The serious business of having fun with words – a blog from I CAN’s Director of Outcomes & Information and a qualified speech & language therapist
This week our blog is dedicated to our membership of the Read On.Get On campaign which is focussing on getting little ones ready to read by helping parents develop 2-5 year old’s communication skills.
All week we’ve been involved as part of the Read On.Get On campaign, working to help parents to get their little ones ready to read by giving tips and information on how to develop language, even in the earliest days. We have been answering queries and providing activities so that families can be inspired to make storytime anytime, so that our youngest children have the skills they need to read well, which means they’ll do better in life.
Though we’ve had a lot of fun and made new friends like Peppa Pig, it’s a serious business. Because we know that without the skills of speech, language and communication, children will fall behind and won’t catch up.
Many children are starting school with delayed language development –particularly in disadvantaged areas.
This means they are not ready to start formal schooling. Language underpins all other areas of learning – without the ability to talk, listen and understand, you’re going to find school hard.
The Read On.Get On campaign provides us with new evidence on the link between early language and reading, and a new analysis finds that a child’s vocabulary ability at age five is strongly associated with their reading ability at age seven.
In particular, it shows that children who experienced poverty persistently throughout the early years were much less likely to do as well as other children in reading at age seven.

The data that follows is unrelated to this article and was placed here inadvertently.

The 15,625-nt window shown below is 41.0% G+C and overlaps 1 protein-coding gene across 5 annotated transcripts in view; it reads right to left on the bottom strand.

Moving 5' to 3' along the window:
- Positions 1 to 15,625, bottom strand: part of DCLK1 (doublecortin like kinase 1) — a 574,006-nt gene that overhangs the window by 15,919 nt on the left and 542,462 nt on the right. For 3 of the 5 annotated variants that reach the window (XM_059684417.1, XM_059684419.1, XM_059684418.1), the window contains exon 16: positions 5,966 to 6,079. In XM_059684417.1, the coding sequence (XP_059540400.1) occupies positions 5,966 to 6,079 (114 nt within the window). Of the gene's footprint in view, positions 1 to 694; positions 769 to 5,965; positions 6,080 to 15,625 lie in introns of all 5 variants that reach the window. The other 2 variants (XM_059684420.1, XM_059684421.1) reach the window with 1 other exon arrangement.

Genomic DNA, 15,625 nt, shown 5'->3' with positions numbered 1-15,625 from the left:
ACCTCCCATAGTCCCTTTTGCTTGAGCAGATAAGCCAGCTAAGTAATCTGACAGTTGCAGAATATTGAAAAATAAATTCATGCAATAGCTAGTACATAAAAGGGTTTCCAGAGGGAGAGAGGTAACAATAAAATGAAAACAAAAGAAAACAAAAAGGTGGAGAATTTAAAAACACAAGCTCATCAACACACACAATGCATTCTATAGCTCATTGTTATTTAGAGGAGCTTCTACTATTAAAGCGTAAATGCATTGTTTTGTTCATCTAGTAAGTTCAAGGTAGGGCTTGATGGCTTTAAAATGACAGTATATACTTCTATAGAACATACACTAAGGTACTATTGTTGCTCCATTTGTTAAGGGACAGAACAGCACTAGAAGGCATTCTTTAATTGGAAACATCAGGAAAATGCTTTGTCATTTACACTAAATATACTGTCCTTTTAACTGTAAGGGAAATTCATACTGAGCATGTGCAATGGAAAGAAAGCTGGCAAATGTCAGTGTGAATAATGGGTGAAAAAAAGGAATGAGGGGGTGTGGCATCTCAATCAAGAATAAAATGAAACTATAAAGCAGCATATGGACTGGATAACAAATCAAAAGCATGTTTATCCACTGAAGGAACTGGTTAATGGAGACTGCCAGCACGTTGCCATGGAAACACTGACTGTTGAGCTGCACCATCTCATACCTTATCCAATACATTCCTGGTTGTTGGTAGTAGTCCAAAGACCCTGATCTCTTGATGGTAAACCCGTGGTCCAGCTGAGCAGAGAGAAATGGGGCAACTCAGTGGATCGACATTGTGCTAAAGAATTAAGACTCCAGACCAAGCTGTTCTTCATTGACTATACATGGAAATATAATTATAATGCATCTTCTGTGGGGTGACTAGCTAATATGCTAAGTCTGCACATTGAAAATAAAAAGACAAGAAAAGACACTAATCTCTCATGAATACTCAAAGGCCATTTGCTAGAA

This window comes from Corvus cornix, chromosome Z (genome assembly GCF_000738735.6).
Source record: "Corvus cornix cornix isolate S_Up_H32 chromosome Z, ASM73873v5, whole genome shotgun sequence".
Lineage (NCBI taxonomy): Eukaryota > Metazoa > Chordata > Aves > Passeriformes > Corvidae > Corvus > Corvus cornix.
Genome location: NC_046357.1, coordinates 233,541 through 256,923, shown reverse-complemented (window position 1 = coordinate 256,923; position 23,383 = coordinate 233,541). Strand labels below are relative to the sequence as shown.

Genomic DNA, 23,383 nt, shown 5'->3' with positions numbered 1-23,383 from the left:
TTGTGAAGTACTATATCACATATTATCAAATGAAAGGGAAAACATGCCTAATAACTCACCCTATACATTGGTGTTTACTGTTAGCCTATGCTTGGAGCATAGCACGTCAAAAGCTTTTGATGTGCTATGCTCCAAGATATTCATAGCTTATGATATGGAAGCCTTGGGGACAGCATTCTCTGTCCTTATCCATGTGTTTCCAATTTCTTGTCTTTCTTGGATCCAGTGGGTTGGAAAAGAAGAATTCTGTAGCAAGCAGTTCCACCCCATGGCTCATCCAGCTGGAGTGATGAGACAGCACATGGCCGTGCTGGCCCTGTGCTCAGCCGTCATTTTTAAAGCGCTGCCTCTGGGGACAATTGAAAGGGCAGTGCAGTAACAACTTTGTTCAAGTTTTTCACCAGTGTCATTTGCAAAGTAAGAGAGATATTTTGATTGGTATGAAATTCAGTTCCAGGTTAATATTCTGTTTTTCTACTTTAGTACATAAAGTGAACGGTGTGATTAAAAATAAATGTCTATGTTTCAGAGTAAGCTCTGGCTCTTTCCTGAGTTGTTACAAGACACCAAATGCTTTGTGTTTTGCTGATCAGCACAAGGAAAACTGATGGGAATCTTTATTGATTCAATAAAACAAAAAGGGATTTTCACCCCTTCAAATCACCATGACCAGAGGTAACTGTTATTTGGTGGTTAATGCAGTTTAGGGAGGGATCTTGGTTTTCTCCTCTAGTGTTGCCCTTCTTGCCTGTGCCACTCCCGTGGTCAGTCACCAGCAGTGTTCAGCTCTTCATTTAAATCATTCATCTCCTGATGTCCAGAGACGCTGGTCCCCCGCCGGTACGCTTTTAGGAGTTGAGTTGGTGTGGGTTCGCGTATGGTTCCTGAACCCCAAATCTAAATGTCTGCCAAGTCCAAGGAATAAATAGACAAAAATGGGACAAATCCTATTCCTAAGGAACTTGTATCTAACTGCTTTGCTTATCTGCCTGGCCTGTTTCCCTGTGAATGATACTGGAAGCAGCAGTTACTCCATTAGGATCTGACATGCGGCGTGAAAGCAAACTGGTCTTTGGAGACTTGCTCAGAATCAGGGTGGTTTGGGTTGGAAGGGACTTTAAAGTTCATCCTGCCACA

It means that some children are starting school just able to say a few single words – not able to talk in sentences. They can find it difficult to sit still and listen for longer than a couple of seconds and can only understand one instruction at a time, so they find school a confusing place.
Put bluntly: You can’t learn to read without good language skills. Talking comes before reading. It’s not just a ‘nice to have’ it’s a ‘must have’. There are mounds of research that make the clear link between language and literacy. You need to be able to say, and listen to, speech sounds in order to work out what words say. You need to have a good vocabulary to be able to understand what you read. You need to be able understand our social communication rules to be able to work out what’s going on in a story….and that’s just the beginning.
We’re committed to helping all children to have the best start by supporting their readiness to read and readiness to learn. Because we want their futures to be bright – just what they deserve.
A blog from I CAN’s Director of Outcomes & Information and a qualified speech & language therapist